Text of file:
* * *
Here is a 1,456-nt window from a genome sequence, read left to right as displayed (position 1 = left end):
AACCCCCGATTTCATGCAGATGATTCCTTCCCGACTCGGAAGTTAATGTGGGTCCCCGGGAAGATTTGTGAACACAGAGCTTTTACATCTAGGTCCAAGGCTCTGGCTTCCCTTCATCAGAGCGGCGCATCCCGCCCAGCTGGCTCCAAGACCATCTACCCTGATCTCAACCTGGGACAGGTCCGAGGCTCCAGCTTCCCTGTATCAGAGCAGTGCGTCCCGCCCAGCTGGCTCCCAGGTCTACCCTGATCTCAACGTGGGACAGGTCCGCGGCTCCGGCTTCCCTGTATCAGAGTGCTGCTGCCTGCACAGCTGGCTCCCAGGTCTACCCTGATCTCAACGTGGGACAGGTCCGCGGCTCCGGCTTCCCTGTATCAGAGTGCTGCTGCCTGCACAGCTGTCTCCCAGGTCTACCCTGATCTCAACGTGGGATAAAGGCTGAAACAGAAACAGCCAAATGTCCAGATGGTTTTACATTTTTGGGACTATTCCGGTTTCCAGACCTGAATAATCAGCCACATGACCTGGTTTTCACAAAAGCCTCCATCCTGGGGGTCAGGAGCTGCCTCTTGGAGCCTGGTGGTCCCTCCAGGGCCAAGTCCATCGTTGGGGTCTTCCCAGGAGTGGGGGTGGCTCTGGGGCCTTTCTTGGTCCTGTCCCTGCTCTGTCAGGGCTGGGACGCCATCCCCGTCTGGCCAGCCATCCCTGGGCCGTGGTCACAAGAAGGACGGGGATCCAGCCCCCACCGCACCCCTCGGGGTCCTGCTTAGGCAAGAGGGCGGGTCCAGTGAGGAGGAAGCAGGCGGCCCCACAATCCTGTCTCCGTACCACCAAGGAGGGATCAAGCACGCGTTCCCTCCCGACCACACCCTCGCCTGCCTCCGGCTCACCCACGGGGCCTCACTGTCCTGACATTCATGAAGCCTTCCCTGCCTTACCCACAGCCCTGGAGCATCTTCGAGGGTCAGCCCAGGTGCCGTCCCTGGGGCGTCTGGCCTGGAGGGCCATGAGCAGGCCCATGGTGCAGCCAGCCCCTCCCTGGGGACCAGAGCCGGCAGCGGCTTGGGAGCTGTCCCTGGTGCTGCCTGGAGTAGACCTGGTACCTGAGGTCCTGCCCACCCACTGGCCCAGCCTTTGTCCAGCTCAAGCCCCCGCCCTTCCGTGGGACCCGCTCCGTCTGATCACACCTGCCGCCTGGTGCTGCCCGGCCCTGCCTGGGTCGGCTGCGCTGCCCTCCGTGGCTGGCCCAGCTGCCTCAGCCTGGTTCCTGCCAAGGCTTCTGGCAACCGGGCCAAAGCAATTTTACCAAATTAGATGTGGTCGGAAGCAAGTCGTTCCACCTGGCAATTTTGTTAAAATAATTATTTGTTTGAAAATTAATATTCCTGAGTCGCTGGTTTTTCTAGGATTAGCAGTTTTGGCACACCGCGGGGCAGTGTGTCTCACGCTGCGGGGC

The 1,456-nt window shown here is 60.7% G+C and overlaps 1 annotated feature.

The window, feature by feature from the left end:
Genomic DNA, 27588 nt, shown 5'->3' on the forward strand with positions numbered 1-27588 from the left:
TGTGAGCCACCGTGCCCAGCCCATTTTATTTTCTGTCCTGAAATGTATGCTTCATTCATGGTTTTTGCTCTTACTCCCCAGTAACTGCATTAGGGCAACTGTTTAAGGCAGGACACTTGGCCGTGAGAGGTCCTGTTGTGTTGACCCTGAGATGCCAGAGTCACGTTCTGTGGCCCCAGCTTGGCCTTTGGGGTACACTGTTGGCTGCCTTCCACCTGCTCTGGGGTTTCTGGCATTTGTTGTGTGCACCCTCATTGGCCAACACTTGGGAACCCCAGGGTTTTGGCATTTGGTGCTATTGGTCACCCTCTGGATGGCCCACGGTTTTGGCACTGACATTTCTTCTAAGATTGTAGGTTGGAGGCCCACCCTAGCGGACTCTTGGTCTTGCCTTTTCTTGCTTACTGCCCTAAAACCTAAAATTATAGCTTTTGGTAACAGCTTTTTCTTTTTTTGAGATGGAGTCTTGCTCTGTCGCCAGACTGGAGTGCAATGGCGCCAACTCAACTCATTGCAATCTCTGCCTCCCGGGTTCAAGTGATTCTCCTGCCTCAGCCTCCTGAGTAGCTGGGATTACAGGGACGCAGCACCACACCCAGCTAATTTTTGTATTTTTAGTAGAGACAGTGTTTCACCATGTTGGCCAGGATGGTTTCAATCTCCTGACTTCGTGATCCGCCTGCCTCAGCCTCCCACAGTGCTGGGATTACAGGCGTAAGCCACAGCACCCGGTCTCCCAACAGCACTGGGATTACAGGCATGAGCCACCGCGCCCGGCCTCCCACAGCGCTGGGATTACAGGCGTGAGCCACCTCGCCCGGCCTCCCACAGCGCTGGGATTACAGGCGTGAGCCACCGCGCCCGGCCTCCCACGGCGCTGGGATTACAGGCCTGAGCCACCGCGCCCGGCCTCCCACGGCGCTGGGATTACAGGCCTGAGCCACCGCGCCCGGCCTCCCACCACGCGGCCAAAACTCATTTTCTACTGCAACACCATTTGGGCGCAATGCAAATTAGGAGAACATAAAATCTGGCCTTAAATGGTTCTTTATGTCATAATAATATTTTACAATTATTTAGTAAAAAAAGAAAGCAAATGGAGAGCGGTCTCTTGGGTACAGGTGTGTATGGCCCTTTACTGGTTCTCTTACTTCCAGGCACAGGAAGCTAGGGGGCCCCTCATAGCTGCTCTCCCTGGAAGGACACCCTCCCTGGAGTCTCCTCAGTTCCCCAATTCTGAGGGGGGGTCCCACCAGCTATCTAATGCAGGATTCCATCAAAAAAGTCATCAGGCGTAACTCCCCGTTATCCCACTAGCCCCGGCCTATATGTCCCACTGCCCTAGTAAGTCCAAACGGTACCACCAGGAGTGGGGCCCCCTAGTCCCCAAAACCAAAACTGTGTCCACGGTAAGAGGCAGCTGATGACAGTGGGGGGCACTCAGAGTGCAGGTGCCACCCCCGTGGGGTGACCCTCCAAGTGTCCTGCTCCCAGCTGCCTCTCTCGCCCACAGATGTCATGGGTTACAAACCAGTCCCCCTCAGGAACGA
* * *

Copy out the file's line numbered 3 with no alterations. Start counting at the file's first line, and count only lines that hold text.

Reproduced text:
The 1,456-nt window shown here is 60.7% G+C and overlaps 1 annotated feature.